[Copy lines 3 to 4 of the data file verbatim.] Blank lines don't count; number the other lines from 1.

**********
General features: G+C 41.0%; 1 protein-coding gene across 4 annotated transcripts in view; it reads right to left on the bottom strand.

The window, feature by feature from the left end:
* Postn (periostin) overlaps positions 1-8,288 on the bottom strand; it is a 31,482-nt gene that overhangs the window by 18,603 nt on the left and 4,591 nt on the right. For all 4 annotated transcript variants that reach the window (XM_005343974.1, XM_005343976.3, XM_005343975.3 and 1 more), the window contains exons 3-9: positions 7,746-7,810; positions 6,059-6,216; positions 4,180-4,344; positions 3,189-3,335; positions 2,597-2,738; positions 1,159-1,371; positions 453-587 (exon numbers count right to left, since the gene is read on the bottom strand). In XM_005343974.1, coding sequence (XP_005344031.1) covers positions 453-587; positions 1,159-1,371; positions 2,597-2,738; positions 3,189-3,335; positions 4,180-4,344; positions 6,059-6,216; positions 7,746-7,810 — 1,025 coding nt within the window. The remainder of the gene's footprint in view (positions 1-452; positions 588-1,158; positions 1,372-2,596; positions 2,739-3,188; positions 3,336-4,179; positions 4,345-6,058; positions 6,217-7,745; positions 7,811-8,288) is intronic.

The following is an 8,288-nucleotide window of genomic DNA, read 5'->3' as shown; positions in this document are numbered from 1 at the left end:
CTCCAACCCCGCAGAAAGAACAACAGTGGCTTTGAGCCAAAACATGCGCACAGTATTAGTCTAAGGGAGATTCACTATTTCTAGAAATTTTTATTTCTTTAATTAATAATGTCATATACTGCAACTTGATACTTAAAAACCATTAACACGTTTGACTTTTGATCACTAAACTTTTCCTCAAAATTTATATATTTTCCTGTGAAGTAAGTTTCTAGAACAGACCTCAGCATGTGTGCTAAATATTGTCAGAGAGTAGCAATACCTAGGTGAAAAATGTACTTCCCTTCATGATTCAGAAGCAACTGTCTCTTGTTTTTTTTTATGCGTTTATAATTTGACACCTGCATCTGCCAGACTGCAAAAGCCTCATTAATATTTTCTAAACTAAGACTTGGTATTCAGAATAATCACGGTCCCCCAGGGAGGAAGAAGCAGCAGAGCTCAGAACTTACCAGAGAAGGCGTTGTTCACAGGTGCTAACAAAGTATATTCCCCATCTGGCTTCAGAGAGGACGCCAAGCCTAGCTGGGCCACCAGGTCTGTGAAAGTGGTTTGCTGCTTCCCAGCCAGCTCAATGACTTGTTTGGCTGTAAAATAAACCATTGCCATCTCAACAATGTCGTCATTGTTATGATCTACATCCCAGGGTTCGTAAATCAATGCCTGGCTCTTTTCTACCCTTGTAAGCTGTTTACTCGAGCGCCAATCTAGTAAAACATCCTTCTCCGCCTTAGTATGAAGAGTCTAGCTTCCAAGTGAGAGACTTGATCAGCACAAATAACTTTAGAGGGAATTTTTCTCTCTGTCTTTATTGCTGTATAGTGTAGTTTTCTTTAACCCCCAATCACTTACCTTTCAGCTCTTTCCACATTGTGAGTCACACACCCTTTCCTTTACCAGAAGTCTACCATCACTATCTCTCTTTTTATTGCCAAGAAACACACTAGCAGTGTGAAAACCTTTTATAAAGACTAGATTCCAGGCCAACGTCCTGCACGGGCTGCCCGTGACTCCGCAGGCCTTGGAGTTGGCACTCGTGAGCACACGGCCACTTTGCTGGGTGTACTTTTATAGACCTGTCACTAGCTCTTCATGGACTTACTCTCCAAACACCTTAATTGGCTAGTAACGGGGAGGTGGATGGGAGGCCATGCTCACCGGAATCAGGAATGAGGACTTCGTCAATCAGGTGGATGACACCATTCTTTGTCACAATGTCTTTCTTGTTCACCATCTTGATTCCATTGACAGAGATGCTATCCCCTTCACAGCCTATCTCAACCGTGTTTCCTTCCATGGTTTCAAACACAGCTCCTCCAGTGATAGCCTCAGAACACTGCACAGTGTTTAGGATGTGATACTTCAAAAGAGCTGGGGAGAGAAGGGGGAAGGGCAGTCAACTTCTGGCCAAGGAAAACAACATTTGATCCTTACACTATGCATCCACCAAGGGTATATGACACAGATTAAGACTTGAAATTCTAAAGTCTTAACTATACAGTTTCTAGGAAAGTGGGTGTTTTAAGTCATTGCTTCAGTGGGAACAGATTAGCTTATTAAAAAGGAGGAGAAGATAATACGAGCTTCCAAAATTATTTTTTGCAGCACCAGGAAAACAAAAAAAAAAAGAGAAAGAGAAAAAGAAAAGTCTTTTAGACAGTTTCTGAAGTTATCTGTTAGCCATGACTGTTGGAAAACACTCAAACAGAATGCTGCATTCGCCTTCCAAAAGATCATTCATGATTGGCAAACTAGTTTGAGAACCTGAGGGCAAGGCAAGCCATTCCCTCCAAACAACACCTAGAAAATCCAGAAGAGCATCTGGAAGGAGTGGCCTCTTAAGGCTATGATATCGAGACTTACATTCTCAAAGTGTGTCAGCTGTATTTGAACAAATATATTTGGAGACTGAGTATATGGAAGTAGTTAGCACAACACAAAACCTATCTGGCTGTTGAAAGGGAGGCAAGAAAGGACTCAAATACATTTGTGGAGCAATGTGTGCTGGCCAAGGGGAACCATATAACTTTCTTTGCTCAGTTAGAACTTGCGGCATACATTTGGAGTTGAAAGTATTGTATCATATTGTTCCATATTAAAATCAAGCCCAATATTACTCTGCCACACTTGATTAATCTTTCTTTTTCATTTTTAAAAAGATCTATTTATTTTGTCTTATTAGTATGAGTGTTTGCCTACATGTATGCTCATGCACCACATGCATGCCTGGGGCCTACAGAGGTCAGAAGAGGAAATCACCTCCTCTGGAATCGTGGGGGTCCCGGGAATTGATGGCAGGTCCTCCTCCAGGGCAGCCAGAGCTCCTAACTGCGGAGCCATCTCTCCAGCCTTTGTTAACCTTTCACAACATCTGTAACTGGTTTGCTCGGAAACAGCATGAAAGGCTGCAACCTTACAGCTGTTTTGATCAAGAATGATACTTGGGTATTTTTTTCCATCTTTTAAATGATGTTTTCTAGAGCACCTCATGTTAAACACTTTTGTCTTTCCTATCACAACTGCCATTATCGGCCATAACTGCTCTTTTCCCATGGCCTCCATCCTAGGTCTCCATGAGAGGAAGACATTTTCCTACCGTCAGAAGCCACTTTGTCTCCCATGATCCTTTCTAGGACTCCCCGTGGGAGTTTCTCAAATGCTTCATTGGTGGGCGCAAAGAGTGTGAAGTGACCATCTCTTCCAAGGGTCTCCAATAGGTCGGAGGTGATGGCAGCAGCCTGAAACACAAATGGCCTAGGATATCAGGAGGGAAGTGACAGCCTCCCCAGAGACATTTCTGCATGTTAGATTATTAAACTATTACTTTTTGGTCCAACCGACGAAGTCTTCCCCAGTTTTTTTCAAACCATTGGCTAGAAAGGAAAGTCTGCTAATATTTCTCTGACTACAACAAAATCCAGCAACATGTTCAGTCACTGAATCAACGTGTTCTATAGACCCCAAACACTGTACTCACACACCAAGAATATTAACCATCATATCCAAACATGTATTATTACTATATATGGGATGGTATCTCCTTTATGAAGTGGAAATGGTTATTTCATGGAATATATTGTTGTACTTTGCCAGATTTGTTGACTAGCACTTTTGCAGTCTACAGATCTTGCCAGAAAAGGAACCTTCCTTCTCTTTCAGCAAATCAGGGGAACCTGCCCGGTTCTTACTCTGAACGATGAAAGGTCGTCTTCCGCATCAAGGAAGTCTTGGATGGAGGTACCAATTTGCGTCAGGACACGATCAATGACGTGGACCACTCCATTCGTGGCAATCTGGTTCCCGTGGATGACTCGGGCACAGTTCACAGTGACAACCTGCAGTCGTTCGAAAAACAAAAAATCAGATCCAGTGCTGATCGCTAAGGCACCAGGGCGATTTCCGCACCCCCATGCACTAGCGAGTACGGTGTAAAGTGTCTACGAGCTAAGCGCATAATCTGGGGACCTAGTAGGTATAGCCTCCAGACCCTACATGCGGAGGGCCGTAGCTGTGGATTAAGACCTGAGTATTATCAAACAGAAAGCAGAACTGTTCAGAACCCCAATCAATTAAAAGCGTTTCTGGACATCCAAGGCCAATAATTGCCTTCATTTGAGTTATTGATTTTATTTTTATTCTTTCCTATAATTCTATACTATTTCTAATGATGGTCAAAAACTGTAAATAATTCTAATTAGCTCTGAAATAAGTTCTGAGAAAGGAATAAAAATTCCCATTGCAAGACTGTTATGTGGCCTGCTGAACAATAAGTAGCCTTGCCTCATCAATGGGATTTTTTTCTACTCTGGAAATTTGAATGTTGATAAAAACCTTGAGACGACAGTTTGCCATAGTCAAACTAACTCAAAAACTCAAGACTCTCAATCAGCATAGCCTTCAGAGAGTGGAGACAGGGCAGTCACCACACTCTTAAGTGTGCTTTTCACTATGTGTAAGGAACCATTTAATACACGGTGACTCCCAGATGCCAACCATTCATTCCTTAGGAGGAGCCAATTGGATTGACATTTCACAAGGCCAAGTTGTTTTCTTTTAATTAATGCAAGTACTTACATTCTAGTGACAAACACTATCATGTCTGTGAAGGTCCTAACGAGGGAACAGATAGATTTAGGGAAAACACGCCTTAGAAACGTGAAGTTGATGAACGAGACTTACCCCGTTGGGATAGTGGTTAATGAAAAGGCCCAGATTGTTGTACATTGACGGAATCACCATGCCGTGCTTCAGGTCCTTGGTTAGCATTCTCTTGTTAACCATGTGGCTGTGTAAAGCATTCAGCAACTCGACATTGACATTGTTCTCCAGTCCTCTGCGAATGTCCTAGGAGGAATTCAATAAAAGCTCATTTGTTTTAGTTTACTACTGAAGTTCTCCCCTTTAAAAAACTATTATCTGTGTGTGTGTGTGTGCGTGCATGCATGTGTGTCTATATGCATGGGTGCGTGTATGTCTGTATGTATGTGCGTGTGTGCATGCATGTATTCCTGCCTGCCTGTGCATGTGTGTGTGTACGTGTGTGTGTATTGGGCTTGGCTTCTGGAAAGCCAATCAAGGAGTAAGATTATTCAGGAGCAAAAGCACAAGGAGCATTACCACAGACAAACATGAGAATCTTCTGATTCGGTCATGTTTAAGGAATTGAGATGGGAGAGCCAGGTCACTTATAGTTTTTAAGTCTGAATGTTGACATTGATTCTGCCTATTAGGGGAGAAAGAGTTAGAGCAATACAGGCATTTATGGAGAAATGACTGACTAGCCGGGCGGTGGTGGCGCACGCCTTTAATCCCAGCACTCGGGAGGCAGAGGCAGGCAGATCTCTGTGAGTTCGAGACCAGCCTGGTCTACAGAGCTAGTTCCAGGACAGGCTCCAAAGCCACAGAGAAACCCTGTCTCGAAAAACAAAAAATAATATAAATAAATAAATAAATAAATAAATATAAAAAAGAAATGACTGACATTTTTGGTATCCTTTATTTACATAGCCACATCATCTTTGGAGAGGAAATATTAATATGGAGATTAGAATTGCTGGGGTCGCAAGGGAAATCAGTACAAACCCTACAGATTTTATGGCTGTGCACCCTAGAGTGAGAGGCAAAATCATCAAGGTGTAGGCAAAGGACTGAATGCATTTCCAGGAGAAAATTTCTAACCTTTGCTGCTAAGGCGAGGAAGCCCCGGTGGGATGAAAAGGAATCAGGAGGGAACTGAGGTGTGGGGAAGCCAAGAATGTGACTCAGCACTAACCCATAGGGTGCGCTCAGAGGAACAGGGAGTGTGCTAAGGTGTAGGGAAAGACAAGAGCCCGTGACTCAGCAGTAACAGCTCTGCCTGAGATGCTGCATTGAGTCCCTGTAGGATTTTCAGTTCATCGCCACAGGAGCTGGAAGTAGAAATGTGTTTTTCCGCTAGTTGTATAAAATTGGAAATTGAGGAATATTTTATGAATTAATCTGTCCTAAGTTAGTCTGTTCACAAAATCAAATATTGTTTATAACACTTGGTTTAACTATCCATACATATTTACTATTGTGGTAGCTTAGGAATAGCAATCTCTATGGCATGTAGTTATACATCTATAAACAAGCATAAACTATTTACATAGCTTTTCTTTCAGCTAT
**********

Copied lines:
* Postn (periostin) overlaps positions 1-8,288 on the bottom strand; it is a 31,482-nt gene that overhangs the window by 18,603 nt on the left and 4,591 nt on the right. For all 4 annotated transcript variants that reach the window (XM_005343974.1, XM_005343976.3, XM_005343975.3 and 1 more), the window contains exons 3-9: positions 7,746-7,810; positions 6,059-6,216; positions 4,180-4,344; positions 3,189-3,335; positions 2,597-2,738; positions 1,159-1,371; positions 453-587 (exon numbers count right to left, since the gene is read on the bottom strand). In XM_005343974.1, coding sequence (XP_005344031.1) covers positions 453-587; positions 1,159-1,371; positions 2,597-2,738; positions 3,189-3,335; positions 4,180-4,344; positions 6,059-6,216; positions 7,746-7,810 — 1,025 coding nt within the window. The remainder of the gene's footprint in view (positions 1-452; positions 588-1,158; positions 1,372-2,596; positions 2,739-3,188; positions 3,336-4,179; positions 4,345-6,058; positions 6,217-7,745; positions 7,811-8,288) is intronic.

The following is an 8,288-nucleotide window of genomic DNA, read 5'->3' as shown; positions in this document are numbered from 1 at the left end: